And scorn'd, with conscious pride, this petty stage,
The tardy homage of a thankless age.
The furies wrung his agonizing soul,
And desperation mix'd the stygian bowl.

He too, that glory'd in a bastard's name,
The patient pupil of reproach and shame.—
No father's smile, nor mother's tender tears,
Chear'd the sad cradle of his infant years.
Lo, time for him prepares the scorns and whips,
And steeps in poverty beyond the lips—
Oh, Savage, doubly born of noble kind,
And tenfold noble in th' exalted mind,
Want, fear, and calumny with dire controul,
And blood oppressive cling around thy soul!
Oft to themselves their pangs the wretched owe,
But, Savage, thine from crimes of others flow:
What demons steel a shameless woman's breast!
Maternal fury, wilt thou never rest?
With vilest falshoods, ev'ry fiend-like art,
The human harpy rends his bleeding heart.
Unweary'd hate the curse of being gave,
Pursued thro' life, and sunk him to the grave.
Oh Savage, curst with elegant desires,
Th' ennobled nature, the poetic fires;
Thy roving wishes spread th' unweary'd wing,
Their sad returns of misery to bring;
No peaceful olive proves their wand'rings past,
But noxious herbs, and fruits of bitterest taste.
In dreary prospect, dire existence lies,
Where crowding sorrows, woes on woes, arise;
The murder'd hopes, departed faith of friends,
And mildest death, the long perspective ends.
Alas, what joy thy parting moment smooth'd,
By Pope embitter'd, by a jailor sooth'd;
Strange comforter! He chear'd thy prison's gloom,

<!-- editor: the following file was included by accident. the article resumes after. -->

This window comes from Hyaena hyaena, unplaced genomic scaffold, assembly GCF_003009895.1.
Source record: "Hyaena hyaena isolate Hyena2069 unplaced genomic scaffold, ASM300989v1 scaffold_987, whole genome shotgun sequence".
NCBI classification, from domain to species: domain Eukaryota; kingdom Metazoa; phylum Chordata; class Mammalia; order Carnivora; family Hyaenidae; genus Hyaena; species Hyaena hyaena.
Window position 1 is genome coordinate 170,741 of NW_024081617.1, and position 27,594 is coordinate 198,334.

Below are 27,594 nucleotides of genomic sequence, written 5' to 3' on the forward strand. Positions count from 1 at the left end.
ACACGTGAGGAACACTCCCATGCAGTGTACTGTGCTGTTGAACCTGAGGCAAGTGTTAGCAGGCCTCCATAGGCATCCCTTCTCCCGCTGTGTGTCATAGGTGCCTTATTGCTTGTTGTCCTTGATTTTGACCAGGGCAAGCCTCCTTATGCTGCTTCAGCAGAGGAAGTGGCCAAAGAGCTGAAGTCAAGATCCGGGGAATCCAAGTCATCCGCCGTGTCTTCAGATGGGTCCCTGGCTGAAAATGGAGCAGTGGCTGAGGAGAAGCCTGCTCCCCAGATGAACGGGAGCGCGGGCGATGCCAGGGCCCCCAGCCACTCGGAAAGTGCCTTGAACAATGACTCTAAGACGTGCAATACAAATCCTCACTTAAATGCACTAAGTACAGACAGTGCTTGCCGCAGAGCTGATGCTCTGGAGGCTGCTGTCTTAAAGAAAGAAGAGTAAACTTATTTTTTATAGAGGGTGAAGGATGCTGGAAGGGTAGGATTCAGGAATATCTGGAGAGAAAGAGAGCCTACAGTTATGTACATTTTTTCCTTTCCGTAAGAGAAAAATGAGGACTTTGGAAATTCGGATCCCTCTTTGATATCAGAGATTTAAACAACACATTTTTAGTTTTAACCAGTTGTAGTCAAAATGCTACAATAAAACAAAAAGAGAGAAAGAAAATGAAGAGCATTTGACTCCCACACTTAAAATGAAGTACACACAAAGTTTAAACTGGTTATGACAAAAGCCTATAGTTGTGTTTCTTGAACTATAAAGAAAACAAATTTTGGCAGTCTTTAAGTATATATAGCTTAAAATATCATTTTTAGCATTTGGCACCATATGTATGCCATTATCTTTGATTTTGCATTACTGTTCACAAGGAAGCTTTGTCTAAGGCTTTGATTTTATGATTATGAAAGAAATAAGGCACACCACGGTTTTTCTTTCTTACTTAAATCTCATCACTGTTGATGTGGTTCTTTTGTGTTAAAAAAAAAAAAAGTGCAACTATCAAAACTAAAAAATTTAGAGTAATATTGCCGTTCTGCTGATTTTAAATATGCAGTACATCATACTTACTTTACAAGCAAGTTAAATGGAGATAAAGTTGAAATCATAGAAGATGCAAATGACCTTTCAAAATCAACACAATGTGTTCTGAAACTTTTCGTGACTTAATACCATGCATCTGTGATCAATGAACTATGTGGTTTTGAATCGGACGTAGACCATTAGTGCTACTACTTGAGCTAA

He gave thy reliques to the decent tomb.

For me, — regardless of poetic fame,
To shun the sorrows, I renounce the name.
If, free from thorns, I snatch some oblivious flow'r,
The careless songster of an idle hour,
Yet well I know that songsters must be fed,
That Pindus' stones shall never turn to bread;
That bards must learn on airy sounds to live,
Or change the muses, for the means to thrive.
Allur'd by breathing spring, and balmy gales,
Awhile the linnet charms the sounding vales,
The, mindful of his food, for fruit and grain,
He roves the garden, or he wings the plain.

Thus would I warn thee, from the tuneful throng,
And, idle preacher, I would warn in song;—
In vain the warning; charm'd with specious ill,
Thy doom is cast; thou art a poet still.
I hear the cry, "One darling boast remains,
The free-born bard a sordid wish disdains;
Dear are the pangs his discontents impart,
And dear his feelings, tho' they rend the heart.
Would pensive Gray have chang'd his sombrous hue,
For all the sports that youthful lightness knew?
The poet feels no envious gloom arise,
When fortune robes her child, in many dyes;
Within his breast; no baneful wishes low'r,
While the gay stripling vaunts his dream of pow'r.
Blest in the treasures that the muse bestows,
Her gentle frenzy, and voluptuous woes,
He leaves the world, to souls of baser kind,
And shrinks retir'd within his creative mind."

[Poetical Works (1793) 1:168-84]